Home News How to address gaslighting and imposter syndrome

How to address gaslighting and imposter syndrome

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September 17, 2022

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Source/Disclosures

Disclosures:
Shannon is the owner of Shannon Coaching for Life and Shannon Healthcare Communications, Inc.


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CHICAGO — Both imposter syndrome and gaslighting can lead to heavy self-doubt, but it can often be difficult to tell the difference, according to Diane W. Shannon, MD, MPH, PCC.

In her talk at the Women in Medicine Summit, Shannon discussed how to recognize what creates the “lack of confidence that makes us hold ourselves back from what we could truly be and all that we could bring to the table,” and how to handle it.

Shannon, who started her career as a primary care physician, now coaches other physicians to help them navigate their careers.

Gaslighting, she told Healio, is a form of psychological manipulation in which someone in a more powerful position tells someone else that what they experienced or saw did not happen.

“It can be very easy to think ‘oh, I’m having these feelings of self-doubt, I feel like I shouldn’t be here … I don’t have the credentials for this next step’ … when, actually, it’s the environment, and that’s where gaslighting comes in,” Shannon said. “It’s not that it’s an either/or — sometimes it’s both — but I think it’s important to recognize that sometimes it’s our environment.”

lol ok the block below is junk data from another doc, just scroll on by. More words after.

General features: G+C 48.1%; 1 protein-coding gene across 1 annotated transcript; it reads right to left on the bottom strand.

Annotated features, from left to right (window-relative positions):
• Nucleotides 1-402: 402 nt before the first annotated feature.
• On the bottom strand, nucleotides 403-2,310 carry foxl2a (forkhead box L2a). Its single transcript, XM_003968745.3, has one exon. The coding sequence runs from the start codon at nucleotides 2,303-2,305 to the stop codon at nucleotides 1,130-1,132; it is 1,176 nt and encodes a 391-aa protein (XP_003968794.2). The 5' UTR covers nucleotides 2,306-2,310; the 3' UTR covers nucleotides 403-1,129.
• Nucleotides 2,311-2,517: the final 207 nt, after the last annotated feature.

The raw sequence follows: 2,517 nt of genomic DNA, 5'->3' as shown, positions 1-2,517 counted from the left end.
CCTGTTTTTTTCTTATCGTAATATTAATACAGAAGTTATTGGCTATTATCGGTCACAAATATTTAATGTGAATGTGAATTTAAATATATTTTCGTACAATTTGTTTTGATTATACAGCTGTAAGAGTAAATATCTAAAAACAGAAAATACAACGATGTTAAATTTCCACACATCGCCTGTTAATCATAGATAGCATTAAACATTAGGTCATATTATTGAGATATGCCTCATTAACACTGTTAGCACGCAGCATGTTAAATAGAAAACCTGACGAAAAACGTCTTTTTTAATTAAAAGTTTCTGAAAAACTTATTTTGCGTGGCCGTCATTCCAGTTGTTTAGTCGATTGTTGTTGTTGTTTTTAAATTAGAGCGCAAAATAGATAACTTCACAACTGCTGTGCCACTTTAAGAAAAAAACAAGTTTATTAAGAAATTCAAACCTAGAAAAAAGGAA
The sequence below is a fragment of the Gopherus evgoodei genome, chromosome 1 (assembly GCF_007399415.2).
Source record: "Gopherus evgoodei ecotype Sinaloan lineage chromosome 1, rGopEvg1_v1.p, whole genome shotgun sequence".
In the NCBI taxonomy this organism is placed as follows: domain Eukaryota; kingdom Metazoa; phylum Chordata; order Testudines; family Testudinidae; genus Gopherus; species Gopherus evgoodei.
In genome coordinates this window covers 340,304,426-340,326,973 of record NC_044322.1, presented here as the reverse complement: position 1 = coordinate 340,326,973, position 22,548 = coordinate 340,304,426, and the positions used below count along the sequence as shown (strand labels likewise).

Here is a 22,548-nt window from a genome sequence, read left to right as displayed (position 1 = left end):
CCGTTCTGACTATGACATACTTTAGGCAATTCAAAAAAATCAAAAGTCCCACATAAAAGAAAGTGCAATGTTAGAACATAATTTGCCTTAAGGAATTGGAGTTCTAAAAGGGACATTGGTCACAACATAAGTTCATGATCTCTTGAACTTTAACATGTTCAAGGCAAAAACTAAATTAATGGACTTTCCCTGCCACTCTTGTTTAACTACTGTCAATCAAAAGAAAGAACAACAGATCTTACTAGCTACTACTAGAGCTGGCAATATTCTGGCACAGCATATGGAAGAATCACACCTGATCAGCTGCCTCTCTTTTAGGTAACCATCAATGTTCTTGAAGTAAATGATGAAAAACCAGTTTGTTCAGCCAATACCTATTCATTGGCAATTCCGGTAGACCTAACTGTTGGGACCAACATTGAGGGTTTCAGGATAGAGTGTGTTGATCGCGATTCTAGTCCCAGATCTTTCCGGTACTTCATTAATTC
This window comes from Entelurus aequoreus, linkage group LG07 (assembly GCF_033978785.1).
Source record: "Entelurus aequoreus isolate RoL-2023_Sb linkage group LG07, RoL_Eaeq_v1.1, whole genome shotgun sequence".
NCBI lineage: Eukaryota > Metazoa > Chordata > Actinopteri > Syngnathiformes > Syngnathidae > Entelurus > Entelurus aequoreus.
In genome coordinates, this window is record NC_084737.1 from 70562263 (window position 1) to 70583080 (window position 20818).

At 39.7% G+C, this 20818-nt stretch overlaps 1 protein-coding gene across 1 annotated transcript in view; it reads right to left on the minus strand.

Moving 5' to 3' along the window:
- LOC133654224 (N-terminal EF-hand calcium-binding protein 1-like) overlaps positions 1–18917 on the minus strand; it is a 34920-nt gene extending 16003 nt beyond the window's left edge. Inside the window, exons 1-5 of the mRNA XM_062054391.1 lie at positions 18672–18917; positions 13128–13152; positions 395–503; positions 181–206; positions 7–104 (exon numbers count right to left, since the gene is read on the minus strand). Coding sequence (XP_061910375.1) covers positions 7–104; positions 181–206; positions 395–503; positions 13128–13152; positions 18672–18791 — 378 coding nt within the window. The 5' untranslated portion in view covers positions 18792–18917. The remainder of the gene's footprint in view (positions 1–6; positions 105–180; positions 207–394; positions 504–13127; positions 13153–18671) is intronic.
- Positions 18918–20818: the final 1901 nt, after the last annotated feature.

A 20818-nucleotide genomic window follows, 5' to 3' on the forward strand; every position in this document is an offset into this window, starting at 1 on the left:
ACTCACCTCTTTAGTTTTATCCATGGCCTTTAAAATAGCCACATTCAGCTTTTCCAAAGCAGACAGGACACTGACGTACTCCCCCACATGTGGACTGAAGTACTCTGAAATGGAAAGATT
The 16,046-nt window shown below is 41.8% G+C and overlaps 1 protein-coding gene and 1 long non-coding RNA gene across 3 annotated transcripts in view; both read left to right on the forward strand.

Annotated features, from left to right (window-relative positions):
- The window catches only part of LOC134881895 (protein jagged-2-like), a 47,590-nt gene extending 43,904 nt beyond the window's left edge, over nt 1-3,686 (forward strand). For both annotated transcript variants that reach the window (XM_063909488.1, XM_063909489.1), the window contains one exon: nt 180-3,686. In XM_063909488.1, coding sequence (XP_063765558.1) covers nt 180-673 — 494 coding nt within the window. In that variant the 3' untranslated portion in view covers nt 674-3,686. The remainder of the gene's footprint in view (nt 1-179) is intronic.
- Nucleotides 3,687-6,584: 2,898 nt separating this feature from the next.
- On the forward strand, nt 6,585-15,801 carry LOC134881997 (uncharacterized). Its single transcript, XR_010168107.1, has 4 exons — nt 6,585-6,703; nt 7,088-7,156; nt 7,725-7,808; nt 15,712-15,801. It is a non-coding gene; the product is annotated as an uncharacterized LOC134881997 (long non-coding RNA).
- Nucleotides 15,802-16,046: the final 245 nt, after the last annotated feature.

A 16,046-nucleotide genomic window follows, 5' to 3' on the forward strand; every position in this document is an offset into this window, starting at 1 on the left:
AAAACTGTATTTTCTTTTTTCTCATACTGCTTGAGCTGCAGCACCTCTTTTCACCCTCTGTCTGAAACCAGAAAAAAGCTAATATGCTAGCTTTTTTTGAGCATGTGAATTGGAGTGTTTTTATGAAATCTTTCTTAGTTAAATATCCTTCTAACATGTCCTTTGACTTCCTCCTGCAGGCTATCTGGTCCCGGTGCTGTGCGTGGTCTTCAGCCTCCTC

On the other hand, imposter syndrome — which is not actually a syndrome, Shannon said — is a set of feelings and thoughts of not being good enough. Sometimes, someone who is experiencing imposter syndrome can feel like a fraud and worry about “being exposed.”

“Often, people feel they don’t deserve the positive feedback they’re getting,” she explained.

Shannon said that imposter syndrome does not ever entirely go away, but “it can be quieted.”

To tackle imposter syndrome, Shannon said that the most important thing to do is address your own thoughts.

“Really, the most important [thing] is addressing the negative automatic thoughts you’re having and really changing those to positive ones and then using those positive thoughts over and over again, saying them to yourself, until you get to the point where you believe them.”

Reference:

Shannon D. Gaslighting vs imposter syndrome: How to know, what to do. Presented at: Women in Medicine Summit; Sept. 16-18, 2022. Chicago.

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